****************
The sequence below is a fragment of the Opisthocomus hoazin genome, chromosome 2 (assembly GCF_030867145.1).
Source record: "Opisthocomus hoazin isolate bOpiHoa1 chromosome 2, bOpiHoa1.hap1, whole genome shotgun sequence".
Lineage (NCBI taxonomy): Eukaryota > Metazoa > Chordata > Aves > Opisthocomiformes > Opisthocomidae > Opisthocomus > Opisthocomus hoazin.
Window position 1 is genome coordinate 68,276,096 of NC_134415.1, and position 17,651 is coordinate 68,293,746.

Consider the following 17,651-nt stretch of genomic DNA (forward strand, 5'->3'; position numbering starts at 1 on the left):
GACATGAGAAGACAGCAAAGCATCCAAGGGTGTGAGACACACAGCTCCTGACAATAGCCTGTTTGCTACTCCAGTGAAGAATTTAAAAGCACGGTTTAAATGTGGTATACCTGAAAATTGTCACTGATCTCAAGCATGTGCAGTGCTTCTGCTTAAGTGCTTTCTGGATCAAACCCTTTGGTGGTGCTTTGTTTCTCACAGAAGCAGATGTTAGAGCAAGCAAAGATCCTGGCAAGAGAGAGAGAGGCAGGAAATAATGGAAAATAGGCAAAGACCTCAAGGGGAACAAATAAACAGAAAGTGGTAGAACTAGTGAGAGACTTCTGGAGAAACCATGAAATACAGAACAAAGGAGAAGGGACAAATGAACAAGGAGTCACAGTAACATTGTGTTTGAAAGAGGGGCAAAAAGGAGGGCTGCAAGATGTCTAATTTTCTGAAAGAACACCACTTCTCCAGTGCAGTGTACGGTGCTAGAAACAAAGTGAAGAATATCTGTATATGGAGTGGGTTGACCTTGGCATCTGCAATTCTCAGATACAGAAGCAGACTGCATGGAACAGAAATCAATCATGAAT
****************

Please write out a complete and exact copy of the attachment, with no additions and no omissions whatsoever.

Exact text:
The sequence below is a fragment of the Opisthocomus hoazin genome, chromosome 2 (assembly GCF_030867145.1).
Source record: "Opisthocomus hoazin isolate bOpiHoa1 chromosome 2, bOpiHoa1.hap1, whole genome shotgun sequence".
Lineage (NCBI taxonomy): Eukaryota > Metazoa > Chordata > Aves > Opisthocomiformes > Opisthocomidae > Opisthocomus > Opisthocomus hoazin.
Window position 1 is genome coordinate 68,276,096 of NC_134415.1, and position 17,651 is coordinate 68,293,746.

Consider the following 17,651-nt stretch of genomic DNA (forward strand, 5'->3'; position numbering starts at 1 on the left):
GACATGAGAAGACAGCAAAGCATCCAAGGGTGTGAGACACACAGCTCCTGACAATAGCCTGTTTGCTACTCCAGTGAAGAATTTAAAAGCACGGTTTAAATGTGGTATACCTGAAAATTGTCACTGATCTCAAGCATGTGCAGTGCTTCTGCTTAAGTGCTTTCTGGATCAAACCCTTTGGTGGTGCTTTGTTTCTCACAGAAGCAGATGTTAGAGCAAGCAAAGATCCTGGCAAGAGAGAGAGAGGCAGGAAATAATGGAAAATAGGCAAAGACCTCAAGGGGAACAAATAAACAGAAAGTGGTAGAACTAGTGAGAGACTTCTGGAGAAACCATGAAATACAGAACAAAGGAGAAGGGACAAATGAACAAGGAGTCACAGTAACATTGTGTTTGAAAGAGGGGCAAAAAGGAGGGCTGCAAGATGTCTAATTTTCTGAAAGAACACCACTTCTCCAGTGCAGTGTACGGTGCTAGAAACAAAGTGAAGAATATCTGTATATGGAGTGGGTTGACCTTGGCATCTGCAATTCTCAGATACAGAAGCAGACTGCATGGAACAGAAATCAATCATGAAT